I think, dagul, that a rebuttal like the one above is why the terms are so nonsensical. Eventually, you arrive at perfectly acceptable conclusion that a 'living' interpretation makes way for a 'dead' one or that, as some constitutional scholars have argued, a truly 'dead' interpretation is one for a 'living' view.
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Old December 11th, 2012, 08:29 PM   #18

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Then what, exactly, is stopping Scalia from interpreting the constitution to mean it is a 'dead' constitution?
The fact that the use and interpretation of the Constitution throughout history does not support his view.

It is demonstrably true that the Constitution has been amended and reinterpreted over the centuries. If Scalia's belief was correct, this simply would not be the case. Yet the facts remain, and they do not support him.
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Old December 11th, 2012, 08:38 PM   #19
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The fact that the use and interpretation of the Constitution throughout history does not support his view.

It is demonstrably true that the Constitution has been amended and reinterpreted over the centuries. If Scalia's belief was correct, this simply would not be the case. Yet the facts remain, and they do not support him.
First, that's really not a 'fact' as much as it is your own opinion on the matter. It's a pet peeve of mine, really, that opinions get thrown around like facts so often these days. "FACT, I HAVE OPINION." Great fact.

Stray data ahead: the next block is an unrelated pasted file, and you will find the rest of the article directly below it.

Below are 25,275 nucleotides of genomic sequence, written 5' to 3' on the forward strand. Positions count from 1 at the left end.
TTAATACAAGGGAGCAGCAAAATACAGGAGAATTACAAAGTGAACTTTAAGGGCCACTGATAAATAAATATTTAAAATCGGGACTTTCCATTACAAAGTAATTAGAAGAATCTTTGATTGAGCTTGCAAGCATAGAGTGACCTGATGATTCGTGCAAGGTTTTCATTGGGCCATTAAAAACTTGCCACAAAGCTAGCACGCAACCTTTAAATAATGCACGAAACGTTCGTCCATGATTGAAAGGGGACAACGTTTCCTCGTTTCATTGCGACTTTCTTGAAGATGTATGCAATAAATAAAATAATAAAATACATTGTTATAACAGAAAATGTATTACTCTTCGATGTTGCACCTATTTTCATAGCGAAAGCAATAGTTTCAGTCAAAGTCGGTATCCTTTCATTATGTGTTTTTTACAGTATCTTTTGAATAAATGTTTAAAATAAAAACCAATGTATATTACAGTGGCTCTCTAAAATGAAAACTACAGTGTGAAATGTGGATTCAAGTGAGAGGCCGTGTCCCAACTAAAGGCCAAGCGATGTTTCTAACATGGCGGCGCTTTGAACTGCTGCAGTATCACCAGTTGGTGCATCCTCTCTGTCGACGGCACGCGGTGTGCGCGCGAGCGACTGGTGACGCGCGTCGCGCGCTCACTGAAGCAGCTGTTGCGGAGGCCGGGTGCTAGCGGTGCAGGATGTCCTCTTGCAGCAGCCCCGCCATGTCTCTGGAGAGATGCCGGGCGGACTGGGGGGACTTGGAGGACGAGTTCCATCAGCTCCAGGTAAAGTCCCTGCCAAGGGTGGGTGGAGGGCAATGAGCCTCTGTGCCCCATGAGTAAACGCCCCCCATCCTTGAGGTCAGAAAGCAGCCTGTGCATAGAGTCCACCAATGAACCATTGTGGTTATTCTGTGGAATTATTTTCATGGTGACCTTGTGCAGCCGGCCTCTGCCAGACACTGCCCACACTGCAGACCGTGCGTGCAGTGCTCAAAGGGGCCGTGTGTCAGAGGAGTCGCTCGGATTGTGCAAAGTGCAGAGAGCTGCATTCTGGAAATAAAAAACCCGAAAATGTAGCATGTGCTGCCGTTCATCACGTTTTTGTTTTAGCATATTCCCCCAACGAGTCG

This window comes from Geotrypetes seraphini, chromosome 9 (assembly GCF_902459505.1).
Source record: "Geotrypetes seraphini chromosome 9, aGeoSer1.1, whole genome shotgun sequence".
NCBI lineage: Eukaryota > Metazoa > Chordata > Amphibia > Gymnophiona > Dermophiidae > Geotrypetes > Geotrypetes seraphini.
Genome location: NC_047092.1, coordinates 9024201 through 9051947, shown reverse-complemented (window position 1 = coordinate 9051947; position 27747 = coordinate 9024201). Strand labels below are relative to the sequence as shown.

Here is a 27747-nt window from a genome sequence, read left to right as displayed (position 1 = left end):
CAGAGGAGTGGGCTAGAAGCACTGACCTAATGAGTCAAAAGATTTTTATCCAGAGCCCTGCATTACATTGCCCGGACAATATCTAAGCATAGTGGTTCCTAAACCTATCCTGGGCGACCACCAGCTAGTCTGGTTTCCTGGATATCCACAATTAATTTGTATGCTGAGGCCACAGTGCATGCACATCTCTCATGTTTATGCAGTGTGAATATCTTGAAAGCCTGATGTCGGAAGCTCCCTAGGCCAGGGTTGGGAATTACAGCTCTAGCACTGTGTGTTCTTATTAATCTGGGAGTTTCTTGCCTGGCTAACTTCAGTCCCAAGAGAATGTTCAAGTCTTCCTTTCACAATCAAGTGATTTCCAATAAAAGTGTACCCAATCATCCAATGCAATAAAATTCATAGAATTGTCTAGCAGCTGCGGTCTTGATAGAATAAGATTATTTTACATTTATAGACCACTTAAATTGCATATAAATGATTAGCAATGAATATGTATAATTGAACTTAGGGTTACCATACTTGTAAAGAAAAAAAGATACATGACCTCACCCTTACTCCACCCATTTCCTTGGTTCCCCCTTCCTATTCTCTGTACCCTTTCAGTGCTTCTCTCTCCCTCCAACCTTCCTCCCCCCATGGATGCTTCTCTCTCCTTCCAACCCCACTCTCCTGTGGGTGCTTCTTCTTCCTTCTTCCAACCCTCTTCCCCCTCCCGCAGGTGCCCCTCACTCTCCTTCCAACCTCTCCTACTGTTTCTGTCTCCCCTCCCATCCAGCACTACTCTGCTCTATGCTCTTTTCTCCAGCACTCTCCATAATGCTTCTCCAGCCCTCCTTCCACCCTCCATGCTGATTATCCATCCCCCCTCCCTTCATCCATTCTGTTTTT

Second, if the Constitution has been interpreted then reinterpreted according to whomever's whims there's no reason to think that the camp that Scalia is a part of should be refused its time in the sun. If the Constitution was writting to be 'living' then there's no reason to think an evolving view of it being 'dead' should be ignored. Implicit in a view that the Constitution is 'living' there should be an acceptance that, at times, the view that it is 'dead' should also occur.

Which is sort of why I hate the dead v. alive dichotomy. They aren't opposites and most legal professionals (if not scholars) recognize this. Most people, I think, would if they could batter their way through the political nonsense that surrounds the words.
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Old December 11th, 2012, 09:04 PM   #20

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I felt that my first response to this thread skirted too close to contemporary politics. I'll try to avoid that in this one.

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Originally Posted by Aulus Plautius View Post
An Originalist would never find a right to privacy in the Constitution as it is not explicitly mentioned.
Agreed, and this despite the clear statement in the 9th Amendment: "The enumeration in the Constitution, of certain rights, shall not be construed to deny or disparage others retained by the people." Of course, this was famously circumvented by Judge Bork when he described the 9th Amendment as an inkblot.

Quote:
Originally Posted by Aulus Plautius View Post
Just to clarify one issue, precedent is also cited by strict constructionist/ Originalist as well obviously, but the founding fathers intent is their primary focus.
Yet there is a certain incoherence in the position, at least when described by Scalia. Two statements made by Justice Scalia at a recent appearance:

Quote:
“The text is what governs,” said Scalia, explaining that it would be wrong to bring in the historical circumstances at the time of the Constitution’s signing or to attempt to interpret the intent of those who wrote the document.

“I don’t care what their intent was. We are a government of laws, not of men,” he explained.
Quote:
“Unless you give [the laws] the meaning of those who enacted them, you’re destroying democracy.”